Teaching Journalism During a Disruptive Age: How to teach a language to journalists
2:00 PM - 3:30 PM
Wed Jul 10, 2019
Salle C Bis (Room C Bis)

Human interactions through technology are one of the most striking changes in the 21st century. Nowadays, these interactions have new characteristics due to the use of information and communication technologies. For instance, human networks are constantly being created or spread on a global level, through smart phones, internet and social networks. As such, the requirements for professional jobs in journalism and communication have evolved, mainly adapting to the rise of citizen journalists and the easy access to information as well as the spread of electronic press, at the expense of traditional practices in written and audiovisual press.
This paper considers that this new context has created a new working framework for journalists. Consequently, for those who are entrusted with the job of teaching and training new journalists, these changes represent a challenge that can no longer be tackled through traditional teaching/pedagogical methods. New teaching objectives and methods are needed. For instance, how do you teach a language to students of the Press and Media Studies Institute in Tunisia (IPSI)? This paper describes the interactive student-centered approach in the English and Arabic courses of the first cycle students at the Press and Media Studies Institute in Tunisia.
Relying on innovative methods that combine technology and human interaction, we cooperated for the creation of an efficient teaching method that improves the learning capacities of journalism students. In this post-modernism era, where all norms are to be reconsidered, we have to improve the ability of critical thinking. Inspired by Socrate maieutics as well as some innovative pedagogy researchers (Loarer, 1998 ; Altet, 1997 ; Develay, 1992 ; etc.), we do not see teaching as the transfer of knowledge, but as a stimulation of knowledge through thinking and minds’ interaction. Through open debates, reading sessions, outdoors activities as well as writing workshops and artistic performances, we do teach language in its wider concept. Based on cognitive approach, we do not consider language as a list of grammatical rules that can be easily found on any website, but as a way of thinking the world and representing it (Jisa, 2005 ; Canut, 1996). Instead of giving long grammar lessons, the student use these rules in very different situations. As the world is being more and more open, as teachers and students, we cannot be jailed anymore in the old pedagogical box.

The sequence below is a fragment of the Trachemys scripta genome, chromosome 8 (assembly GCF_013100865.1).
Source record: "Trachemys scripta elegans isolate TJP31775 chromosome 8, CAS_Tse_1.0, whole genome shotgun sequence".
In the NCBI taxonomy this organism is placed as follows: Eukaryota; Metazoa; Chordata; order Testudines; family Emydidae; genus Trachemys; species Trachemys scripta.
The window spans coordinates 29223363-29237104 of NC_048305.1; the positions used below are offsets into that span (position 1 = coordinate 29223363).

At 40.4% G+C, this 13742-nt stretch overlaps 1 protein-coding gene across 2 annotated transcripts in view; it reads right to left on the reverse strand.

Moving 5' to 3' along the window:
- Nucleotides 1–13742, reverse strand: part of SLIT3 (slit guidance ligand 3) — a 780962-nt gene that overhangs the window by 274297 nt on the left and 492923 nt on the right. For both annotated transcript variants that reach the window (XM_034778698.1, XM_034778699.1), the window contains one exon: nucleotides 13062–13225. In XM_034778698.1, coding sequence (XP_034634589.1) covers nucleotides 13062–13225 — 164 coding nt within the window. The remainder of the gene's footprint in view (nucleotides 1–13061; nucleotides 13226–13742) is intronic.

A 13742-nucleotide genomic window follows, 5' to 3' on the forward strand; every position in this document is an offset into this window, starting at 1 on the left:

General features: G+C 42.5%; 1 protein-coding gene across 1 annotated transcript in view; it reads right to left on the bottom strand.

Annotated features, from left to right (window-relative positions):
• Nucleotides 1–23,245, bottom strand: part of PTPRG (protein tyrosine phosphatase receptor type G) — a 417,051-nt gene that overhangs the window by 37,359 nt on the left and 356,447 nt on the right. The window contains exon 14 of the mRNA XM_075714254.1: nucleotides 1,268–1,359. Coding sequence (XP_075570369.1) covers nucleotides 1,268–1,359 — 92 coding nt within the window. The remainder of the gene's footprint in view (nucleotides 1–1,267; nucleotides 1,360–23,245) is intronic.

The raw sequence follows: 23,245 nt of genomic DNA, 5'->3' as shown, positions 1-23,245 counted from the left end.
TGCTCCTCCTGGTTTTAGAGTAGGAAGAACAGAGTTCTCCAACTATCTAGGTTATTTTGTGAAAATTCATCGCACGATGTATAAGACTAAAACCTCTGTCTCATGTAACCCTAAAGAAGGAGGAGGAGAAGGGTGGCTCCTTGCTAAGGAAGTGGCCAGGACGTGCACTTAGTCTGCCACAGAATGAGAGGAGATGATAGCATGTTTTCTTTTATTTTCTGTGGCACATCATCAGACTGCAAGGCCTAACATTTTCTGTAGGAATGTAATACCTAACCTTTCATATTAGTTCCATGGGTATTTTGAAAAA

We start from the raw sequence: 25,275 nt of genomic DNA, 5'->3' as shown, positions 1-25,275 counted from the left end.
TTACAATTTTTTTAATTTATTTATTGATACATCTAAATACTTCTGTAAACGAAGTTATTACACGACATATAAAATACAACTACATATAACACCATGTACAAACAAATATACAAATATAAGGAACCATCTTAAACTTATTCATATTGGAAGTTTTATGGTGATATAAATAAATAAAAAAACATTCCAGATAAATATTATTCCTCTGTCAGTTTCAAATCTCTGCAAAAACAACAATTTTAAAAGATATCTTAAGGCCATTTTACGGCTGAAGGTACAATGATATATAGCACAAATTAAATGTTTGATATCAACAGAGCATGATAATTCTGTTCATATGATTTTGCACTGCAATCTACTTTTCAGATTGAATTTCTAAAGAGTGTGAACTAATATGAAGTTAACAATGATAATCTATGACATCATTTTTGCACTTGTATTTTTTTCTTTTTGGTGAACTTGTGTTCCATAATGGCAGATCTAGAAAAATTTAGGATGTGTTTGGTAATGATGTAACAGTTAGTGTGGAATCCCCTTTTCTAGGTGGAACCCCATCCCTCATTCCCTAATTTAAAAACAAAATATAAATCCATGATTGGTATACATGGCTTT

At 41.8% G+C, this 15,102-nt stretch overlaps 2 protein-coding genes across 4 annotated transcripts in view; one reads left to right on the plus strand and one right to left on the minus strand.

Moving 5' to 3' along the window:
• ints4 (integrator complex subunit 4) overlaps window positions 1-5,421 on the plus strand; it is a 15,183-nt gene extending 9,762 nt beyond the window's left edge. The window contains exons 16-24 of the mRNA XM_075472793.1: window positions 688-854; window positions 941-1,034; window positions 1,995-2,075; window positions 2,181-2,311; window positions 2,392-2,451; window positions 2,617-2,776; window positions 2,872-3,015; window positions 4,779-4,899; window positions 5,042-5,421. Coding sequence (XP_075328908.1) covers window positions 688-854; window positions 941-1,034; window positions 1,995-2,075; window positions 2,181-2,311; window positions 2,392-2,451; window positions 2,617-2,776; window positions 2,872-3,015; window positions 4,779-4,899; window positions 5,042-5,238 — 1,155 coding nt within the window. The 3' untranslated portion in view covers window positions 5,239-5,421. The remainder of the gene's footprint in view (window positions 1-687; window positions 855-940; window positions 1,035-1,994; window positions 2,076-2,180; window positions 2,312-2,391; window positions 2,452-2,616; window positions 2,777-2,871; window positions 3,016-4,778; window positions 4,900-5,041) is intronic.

Haifa Barhoumi Professeur Agrégé principal - English studies, Press and Media Studies Institute, Manouba University
Rania Bouaziz Université De La Mannouba

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